USS Cleveland Departs Papua New Guinea After Helping Thousands
After 13 days of working with local medical, dental and engineering professionals in Papua New Guinea, serving close to 11,000 people, Pacific Partnership 2011 concluded its mission May 31 and got underway aboard amphibious transport dock ship USS Cleveland (LPD 7).
When USS Cleveland arrived, the Pacific Partnership 2011 mission commander was greeted with loud chants and leaping dances designed to demonstrate the strength of the community’s warriors. However, when it was time to depart, the people of Papua New Guinea sang songs, expressed their gratitude in dance, and provided tokens of appreciation to the multinational crew that came to their shores.
In addition to delivering medical care to 11,000 Papua New Guineans, the Pacific Partnership team completed three main engineering projects, treated 124 animals, delivered 45 pallets of donated goods, and finished 10 community service projects conducted in and around Lae.
“The Papua New Guinea mission was designed to provide as much basic health care as possible,” said Cmdr. Michael Smith, director of medical operations for Pacific Partnership. “We worked with the Papua New Guineans to engage in meaningful, on-the-job, subject- matter-expert exchanges (SMEEs) that are sustainable after we depart.”
Medical personnel working with Pacific Partnership routinely treated over 1,000 patients in a given day. The team dispensed over 9,000 prescriptions and provided people with over 6,000 pairs of glasses.
“On the whole, we were successful,” Smith said. “We have a very good group. All of the countries participating in the mission, from the U.S. and Australia to Spain and France, gelled together very well and achieved the peak of efficiency.”
Smith further explained how the culture of interoperability contributed to the success of the medical mission. While the majority of the participants are military, regardless of what nation they come from, the non-governmental organizations (NGOs) working as a part of the Pacific Partnership team are just as important as their military counterparts.
“Project Hope, World Vets and the other NGOs are a great asset, and they bring something different to the table,” Smith continued. “They don’t accept anything as impossible.”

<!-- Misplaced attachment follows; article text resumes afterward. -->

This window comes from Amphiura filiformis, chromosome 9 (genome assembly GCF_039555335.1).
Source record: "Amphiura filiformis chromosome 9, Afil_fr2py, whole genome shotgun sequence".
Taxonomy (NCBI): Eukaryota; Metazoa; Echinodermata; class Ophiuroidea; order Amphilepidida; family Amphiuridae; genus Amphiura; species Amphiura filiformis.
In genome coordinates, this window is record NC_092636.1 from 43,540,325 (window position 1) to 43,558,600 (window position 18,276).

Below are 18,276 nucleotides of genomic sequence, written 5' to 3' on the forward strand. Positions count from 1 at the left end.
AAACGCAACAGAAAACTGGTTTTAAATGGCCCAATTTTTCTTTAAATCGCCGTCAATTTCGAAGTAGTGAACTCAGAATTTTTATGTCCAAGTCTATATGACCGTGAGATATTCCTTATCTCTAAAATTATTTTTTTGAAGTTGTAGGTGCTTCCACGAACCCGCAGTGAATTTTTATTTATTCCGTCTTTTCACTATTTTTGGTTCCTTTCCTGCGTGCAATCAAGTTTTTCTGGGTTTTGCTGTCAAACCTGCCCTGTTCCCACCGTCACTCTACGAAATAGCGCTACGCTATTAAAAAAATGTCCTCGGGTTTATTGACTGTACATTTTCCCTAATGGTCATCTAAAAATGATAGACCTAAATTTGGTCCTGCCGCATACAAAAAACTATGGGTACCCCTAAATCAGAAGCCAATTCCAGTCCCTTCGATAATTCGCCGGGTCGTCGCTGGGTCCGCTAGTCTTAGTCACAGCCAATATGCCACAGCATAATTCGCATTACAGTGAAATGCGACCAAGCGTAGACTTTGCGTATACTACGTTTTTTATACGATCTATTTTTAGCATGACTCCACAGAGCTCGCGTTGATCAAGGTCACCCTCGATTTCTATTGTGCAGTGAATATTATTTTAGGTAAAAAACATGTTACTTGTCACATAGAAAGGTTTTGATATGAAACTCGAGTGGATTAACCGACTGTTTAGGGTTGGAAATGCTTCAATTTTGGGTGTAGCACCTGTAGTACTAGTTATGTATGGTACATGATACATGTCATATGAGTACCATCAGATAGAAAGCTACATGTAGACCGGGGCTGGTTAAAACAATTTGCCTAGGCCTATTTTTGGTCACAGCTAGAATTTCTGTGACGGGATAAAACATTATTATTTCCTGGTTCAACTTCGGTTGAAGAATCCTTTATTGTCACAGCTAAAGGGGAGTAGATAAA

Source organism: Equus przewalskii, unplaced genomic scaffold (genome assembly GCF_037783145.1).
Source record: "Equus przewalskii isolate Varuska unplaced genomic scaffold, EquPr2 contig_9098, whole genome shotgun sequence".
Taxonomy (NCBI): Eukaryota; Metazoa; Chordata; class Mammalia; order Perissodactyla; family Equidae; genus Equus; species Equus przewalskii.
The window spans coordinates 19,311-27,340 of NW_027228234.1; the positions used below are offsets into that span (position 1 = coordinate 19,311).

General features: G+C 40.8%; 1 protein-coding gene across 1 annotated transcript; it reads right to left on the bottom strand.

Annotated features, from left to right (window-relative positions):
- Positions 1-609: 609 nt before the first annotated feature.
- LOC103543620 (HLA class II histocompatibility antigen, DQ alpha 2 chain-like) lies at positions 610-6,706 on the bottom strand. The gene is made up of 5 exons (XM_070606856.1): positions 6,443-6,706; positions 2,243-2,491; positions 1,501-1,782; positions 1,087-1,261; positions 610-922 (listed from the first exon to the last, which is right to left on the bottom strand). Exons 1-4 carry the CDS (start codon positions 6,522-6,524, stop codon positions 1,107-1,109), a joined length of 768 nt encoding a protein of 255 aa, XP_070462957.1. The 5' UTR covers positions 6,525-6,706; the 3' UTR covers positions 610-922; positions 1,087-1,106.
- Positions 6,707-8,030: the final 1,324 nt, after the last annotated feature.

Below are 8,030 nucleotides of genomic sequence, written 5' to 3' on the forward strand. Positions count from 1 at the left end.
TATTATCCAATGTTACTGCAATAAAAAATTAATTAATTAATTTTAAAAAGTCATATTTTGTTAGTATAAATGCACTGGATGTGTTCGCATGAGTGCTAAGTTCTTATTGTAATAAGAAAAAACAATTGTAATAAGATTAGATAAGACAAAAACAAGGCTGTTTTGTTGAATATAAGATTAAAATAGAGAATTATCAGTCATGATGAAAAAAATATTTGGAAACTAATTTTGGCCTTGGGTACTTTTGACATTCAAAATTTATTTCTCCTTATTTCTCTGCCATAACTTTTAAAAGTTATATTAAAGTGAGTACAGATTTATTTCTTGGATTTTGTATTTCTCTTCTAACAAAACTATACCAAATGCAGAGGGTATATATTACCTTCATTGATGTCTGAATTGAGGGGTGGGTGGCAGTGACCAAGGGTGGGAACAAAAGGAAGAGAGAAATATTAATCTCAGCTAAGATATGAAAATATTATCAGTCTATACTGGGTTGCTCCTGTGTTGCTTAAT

Smith also spoke to the expertise of the Australian Defence Force, which has been a part of the Pacific Partnership 2011 mission since the planning stages of the deployment.
“The Australians know this area,” he said. “They know the diseases, the people, and the cultures. They have a lot of enthusiasm for this mission. I think it’s kind of like our Army counterparts here. They are a little outside of their comfort zone, but they end up thriving in an unfamiliar environment like a U.S. Navy ship.”
While the Pacific Partnership medical, dental and veterinary team worked together in a variety of locations, the engineering team, made up of U.S. Navy Seabees and Australian Sappers, worked with Papua New Guinean engineers.
“Our multi-national team built three classroom structures, two six-stall toilet facilities and installed roofs on two schools,” said Lt. Michael Sardone, officer in charge of civil engineering for Pacific Partnership 2011. “Now the local children will have no need to miss hours of school because they have to go home to use the restroom. Now they can study without the need to feel embarrassed about going to the bathroom outside. Here, too, a small change – building a bathroom – will impact a generation of school children.”
The impact of Pacific Partnership may not be a new experience for Papua New Guinea, but there is always a warm welcome for the joint, multinational crew and their NGO partners.
“Papua New Guinea is a welcomed and regular stop for the Pacific Partnership mission,” said Capt. Jesse Wilson, Pacific Partnership 2011 mission commander and Commander, Destroyer 23. “We see our differences in culture and training as something to be celebrated, as anyone would appreciate the unique qualities of a friend. We are also seeing that the bond between us is growing stronger every time we come to these shores.”
Since the first mission in 2006, Pacific Partnership has visited 15 countries, treated more than 230,000 patients and built over 150 engineering projects in 15 countries. During this year’s mission, the Pacific Partnership team has treated more than 21,000 patients, participated in thousands of contact hours of formal SMEEs, and built classrooms and water catchment systems in all three of its mission ports.
Pacific Partnership is an annual humanitarian assistance mission sponsored by U.S. Pacific Fleet. This year, Pacific Partnership has completed its mission in Tonga, Vanuatu, and Papua New Guinea and will continue on to Timor-Leste and the Federated States of Micronesia.
Source: navy , June 3, 2011;